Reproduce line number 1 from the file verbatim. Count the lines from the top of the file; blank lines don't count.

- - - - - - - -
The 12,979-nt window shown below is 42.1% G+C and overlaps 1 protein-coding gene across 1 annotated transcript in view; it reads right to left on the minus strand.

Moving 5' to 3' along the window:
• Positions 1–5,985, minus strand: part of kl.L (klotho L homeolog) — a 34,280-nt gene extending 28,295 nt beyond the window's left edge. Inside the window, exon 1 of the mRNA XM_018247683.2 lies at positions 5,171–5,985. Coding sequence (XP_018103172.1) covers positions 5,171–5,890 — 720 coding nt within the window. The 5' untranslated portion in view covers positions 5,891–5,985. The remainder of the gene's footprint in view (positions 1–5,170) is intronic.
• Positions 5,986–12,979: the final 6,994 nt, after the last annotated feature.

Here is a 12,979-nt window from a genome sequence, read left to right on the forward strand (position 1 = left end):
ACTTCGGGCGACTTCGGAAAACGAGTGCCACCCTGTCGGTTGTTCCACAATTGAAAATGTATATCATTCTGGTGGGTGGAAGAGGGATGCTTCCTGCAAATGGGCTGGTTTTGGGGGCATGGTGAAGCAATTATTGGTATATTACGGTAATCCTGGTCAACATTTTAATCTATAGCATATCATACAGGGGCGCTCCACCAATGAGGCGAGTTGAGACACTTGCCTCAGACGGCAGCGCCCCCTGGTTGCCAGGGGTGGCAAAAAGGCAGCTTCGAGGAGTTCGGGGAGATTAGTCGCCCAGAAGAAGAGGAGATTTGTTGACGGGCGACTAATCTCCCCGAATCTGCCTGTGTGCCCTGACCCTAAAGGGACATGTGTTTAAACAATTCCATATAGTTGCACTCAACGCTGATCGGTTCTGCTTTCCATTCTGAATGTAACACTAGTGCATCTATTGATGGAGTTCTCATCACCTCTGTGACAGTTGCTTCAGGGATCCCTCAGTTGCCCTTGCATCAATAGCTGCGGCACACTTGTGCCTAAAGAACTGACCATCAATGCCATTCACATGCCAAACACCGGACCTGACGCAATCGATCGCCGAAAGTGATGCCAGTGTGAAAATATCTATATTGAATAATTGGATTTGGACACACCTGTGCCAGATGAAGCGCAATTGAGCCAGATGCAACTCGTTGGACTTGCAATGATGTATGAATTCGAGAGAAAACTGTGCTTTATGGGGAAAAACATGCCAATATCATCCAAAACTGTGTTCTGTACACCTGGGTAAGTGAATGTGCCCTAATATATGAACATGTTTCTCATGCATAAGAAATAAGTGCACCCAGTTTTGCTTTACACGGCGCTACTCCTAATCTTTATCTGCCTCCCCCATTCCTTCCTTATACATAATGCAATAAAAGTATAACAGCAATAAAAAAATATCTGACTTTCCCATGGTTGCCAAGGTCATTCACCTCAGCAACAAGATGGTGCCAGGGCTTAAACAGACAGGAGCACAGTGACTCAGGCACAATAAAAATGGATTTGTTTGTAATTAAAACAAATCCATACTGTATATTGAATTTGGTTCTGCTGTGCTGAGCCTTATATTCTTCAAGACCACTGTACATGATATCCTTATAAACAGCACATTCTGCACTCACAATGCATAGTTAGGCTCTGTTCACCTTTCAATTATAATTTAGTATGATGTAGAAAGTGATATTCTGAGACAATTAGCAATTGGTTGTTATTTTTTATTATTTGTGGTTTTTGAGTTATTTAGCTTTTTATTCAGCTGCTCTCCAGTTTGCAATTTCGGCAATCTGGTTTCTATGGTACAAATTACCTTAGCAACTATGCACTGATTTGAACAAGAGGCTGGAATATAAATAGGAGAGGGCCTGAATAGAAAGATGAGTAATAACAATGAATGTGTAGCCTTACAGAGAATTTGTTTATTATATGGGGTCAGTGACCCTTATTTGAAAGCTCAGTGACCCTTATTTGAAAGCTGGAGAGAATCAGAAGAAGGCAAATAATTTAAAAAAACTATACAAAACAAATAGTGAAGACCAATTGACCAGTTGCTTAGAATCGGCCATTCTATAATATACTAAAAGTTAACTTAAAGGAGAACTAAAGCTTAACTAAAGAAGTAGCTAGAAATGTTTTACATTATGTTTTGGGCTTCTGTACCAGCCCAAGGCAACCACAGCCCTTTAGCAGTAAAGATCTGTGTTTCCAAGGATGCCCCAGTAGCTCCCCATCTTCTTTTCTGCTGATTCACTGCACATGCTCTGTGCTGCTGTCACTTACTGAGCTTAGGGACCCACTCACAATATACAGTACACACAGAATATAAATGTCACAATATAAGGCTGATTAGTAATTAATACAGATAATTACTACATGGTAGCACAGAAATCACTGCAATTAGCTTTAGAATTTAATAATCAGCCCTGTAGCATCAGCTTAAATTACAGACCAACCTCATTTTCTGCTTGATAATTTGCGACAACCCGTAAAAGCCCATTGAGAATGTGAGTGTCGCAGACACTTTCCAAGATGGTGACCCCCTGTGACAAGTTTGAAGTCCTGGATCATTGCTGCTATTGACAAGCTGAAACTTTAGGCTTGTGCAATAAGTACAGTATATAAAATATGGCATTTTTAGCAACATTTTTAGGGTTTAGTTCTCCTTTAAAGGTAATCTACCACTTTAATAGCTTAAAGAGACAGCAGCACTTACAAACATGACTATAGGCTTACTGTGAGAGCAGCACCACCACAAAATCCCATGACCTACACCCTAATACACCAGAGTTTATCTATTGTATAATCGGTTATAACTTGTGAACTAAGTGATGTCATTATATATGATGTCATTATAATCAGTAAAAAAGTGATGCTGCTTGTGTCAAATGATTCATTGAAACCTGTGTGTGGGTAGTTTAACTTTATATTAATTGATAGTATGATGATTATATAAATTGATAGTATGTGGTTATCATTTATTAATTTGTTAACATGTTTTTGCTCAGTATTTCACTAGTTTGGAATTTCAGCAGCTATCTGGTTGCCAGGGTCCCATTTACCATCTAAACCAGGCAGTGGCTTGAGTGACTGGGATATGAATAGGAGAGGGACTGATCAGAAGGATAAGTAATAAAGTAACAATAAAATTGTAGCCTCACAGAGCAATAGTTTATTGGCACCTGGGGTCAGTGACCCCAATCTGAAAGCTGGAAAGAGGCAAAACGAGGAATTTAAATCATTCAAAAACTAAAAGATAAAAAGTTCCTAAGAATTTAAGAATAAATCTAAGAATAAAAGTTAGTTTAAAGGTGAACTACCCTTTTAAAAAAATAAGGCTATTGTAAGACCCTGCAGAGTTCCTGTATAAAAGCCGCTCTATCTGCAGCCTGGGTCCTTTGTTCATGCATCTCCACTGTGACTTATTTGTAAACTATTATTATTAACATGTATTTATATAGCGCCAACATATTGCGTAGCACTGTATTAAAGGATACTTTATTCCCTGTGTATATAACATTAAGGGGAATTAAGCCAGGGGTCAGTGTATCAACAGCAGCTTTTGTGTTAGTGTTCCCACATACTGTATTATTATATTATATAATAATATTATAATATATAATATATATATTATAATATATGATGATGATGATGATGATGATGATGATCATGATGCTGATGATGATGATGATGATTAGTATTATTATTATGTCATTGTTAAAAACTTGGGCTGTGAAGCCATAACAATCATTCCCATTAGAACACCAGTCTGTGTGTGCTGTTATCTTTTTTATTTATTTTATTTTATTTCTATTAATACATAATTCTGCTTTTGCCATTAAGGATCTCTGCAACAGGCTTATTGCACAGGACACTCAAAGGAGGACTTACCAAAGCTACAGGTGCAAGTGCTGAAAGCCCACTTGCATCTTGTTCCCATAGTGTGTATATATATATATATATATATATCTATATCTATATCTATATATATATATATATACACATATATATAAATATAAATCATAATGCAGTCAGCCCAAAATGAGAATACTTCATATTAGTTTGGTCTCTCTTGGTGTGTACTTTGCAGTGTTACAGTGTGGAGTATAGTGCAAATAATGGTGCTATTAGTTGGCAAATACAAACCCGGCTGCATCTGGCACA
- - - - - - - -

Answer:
The 12,979-nt window shown below is 42.1% G+C and overlaps 1 protein-coding gene across 1 annotated transcript in view; it reads right to left on the minus strand.